By John Gustav-Wrathall
The Affirmation Leadership and Spirituality Retreat in New Hope, Pennsylvania, held May 19-21, 2017, focused on the theme of “intersectionality,” with a goal of learning about how conscious and unconscious sexism, racism, transphobia, able-ism and other forms of prejudice can create alienation and barriers that prevent us from being truly united as a queer Mormon community.
Our ultimate goal is to fully empower every member of our community, and we recognized in planning this retreat that there are challenges that we could not overcome in the course of one retreat. Rather this was intended as a contribution to what needs to be an ongoing, conscious commitment that every member of Affirmation makes to every other member of Affirmation.
This is actually hard spiritual work. Addressing structures of inequality and prejudice go to the core of what it means to be a spiritual being. And reflecting on the principles related to this work we realized that LDS scriptures are replete with teachings directly relevant to this challenge. The theme of the conference was taken from the Doctrine & Covenants, “If you are not one, you are not mine.” Both the New Testament and the Book of Mormon teach that in Christ there is not male or female, Jew or Greek, black or white, slave or free. Jesus Christ’s first words uttered in public ministry spoke of relieving the burdens of the oppressed, and allowing the captives to go free. And Paul reminded us that Christ came to break down every wall of separation that divides us. So it felt eminently appropriate to do this work at a retreat devoted to spirituality and leadership in Affirmation.
All of the presenters at the retreat both in plenary sessions and and workshops were women, people of color, trans folks, and ace/aro folks. A major focus of the retreat was on hearing stories, and learning how different individuals have been affected by intersections of race, gender, gender identity, sexuality and religion.
Lisbeth Melendez Rivera, our dear Catholic puertorriqueña sister in Christ set the tone when she reminded us that we need to learn to see each other as Jesus Christ sees us: as whole human beings, without any aspect of ourselves being left at the door.
The opening panel on Friday night included Jenn Lee Smith, Fred Bowers, Melissa King, Justis Tuia, Emmett Claren, and Megan Howarth. These Affirmation members were vulnerable, open, and shared sometimes painful, sometimes humorous stories.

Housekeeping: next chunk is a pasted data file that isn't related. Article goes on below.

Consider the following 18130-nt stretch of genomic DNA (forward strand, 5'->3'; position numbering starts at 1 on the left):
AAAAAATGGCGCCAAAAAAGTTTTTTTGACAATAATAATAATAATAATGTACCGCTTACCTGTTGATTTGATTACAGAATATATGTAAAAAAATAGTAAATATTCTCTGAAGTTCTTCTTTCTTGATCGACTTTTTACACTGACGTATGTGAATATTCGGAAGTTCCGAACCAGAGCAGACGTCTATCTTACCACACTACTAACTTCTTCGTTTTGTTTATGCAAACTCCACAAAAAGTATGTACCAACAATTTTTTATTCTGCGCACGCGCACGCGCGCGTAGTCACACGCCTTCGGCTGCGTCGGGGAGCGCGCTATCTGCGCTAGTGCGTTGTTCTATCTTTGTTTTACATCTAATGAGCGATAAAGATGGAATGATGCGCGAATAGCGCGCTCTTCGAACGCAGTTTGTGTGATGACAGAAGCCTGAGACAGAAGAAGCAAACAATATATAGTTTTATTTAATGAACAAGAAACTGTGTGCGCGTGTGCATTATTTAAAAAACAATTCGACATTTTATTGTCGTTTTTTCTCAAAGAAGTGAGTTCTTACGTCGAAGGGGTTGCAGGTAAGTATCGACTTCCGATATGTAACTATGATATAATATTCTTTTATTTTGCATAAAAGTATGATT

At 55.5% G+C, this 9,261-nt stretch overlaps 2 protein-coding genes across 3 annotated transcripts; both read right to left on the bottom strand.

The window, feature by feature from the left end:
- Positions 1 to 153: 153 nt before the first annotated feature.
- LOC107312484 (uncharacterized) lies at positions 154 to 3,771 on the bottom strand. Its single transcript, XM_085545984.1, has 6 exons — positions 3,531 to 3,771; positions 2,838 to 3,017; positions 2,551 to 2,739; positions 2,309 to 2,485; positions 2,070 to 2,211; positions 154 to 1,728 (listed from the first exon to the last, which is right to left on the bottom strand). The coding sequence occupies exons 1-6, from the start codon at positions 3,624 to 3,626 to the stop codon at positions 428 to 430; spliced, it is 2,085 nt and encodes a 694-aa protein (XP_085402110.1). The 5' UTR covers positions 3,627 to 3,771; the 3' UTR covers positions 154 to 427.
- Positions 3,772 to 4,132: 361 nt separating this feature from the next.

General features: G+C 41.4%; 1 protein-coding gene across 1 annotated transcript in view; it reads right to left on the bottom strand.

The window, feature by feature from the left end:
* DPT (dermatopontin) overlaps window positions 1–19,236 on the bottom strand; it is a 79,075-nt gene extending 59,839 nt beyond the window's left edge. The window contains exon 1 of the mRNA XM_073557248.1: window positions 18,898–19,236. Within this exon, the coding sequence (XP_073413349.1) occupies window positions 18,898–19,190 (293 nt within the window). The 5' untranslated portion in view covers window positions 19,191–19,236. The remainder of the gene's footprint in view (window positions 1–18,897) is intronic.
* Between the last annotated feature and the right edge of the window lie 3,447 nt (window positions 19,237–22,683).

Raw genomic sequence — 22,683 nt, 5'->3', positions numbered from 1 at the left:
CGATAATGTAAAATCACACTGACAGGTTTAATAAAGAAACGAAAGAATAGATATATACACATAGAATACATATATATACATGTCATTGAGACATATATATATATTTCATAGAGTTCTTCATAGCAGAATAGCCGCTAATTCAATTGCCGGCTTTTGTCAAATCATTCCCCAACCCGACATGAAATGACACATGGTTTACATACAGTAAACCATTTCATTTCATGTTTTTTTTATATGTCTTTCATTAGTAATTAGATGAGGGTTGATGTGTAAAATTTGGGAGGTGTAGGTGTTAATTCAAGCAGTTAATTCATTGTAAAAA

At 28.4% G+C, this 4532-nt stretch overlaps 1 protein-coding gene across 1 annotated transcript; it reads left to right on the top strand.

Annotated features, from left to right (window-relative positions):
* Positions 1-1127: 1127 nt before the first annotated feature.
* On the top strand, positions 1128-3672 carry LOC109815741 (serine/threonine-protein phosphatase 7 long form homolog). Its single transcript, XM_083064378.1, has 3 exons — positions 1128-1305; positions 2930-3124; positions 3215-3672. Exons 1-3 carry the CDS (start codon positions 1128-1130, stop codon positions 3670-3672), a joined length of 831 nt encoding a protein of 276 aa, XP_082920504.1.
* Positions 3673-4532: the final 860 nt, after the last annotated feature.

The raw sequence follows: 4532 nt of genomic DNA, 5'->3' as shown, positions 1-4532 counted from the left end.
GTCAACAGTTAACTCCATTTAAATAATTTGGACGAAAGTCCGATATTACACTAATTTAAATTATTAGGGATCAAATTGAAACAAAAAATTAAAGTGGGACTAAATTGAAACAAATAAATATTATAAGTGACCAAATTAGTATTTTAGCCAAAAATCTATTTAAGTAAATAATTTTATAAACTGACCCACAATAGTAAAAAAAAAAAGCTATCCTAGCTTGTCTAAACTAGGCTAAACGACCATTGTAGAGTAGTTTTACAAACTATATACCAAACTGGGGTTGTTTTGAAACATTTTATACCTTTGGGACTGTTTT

Saturday morning Jena Lowry Peterson offered a brief devotional. Then the workshops were broken into two tracks: a “healing spaces” track for individuals affected by a particular “intersection”; and an “allies” track for the rest of us to gain deeper understanding of that intersection. Kimberly Teitter, Lisbeth Melendez Rivera, Justis Tuia, Neca Allgood and Grayson Alexander Moore were “allies” track facilitators. Jenn Lee Smith, Fred Bowers, Melissa King and Emmett Claren were facilitators for the “healing spaces” track.
That weekend happened to be Pride in New Hope, Pennsylvania, so some retreat participants wandered into town to enjoy the sights and sounds and rainbow colors! And some stayed at the camp to get much-needed rest! (Since most retreat goers were staying together in the main lodge there was socializing and laughter going late into the night both Friday night and Saturday night!)
Saturday evening we heard from Fatimah Salleh and Sammy Galvez speaking on the theme of breaking down walls of separation. Fatimah Salleh delivered a powerful message about how we need to not only tear down the walls that separate us from each other, but tear down the walls that separate each of us from an unconditionally loving God.
After the formally scheduled activities on Saturday there were desserts, and thanks to the fortuitous completion of the final cuts of a short film produced by Dana Christensen and Jenn Lee Smith, there was a sneak preview viewing of the documentary “Faithful,” a documentary about a lesbian Mormon couple living in rural Utah. The film was powerful! We watched two different versions of the film, and then offered critiques and feedback, but also reflected on what the film meant to each of us.
The final session was Sunday morning’s, which included talks by Terry Blas and Neil Aitken, talking about their experiences growing up in mixed-race homes, Neil spoke about his experience of growing up Mormon and being a sexual, and spoke of the power of being able to connect with affirmation. Terry talked about his work as a comic book artist and how that enabled him to reflect deeply on lessons he had learned as a Mormon missionary about race and sexuality.
The talks were followed by an emotionally and spiritually fall and fulfilling time of testimony and spiritual story sharing. Other highlights: Grayson Alexander Moore and Augustus Crosby shared original songs about finding our place in Zion and about demanding answers from God.
The Affirmation leadership and spirituality retreat in New Hope, Pennsylvania was filled with powerful stories, and testimonies of the healing that is possible when we are able to truly see each other and be seen in our wholeness, in all of who we are. There is undoubtedly powerful healing that comes from hearing and being heard, that all of us experienced that weekend. But for me, it would be unsatisfying if that was all there was to it. Hearing, being heard, learning, Teaching need to continue. And consciousness transformed needs to translate into new practices that make us stronger and more inclusive as a community.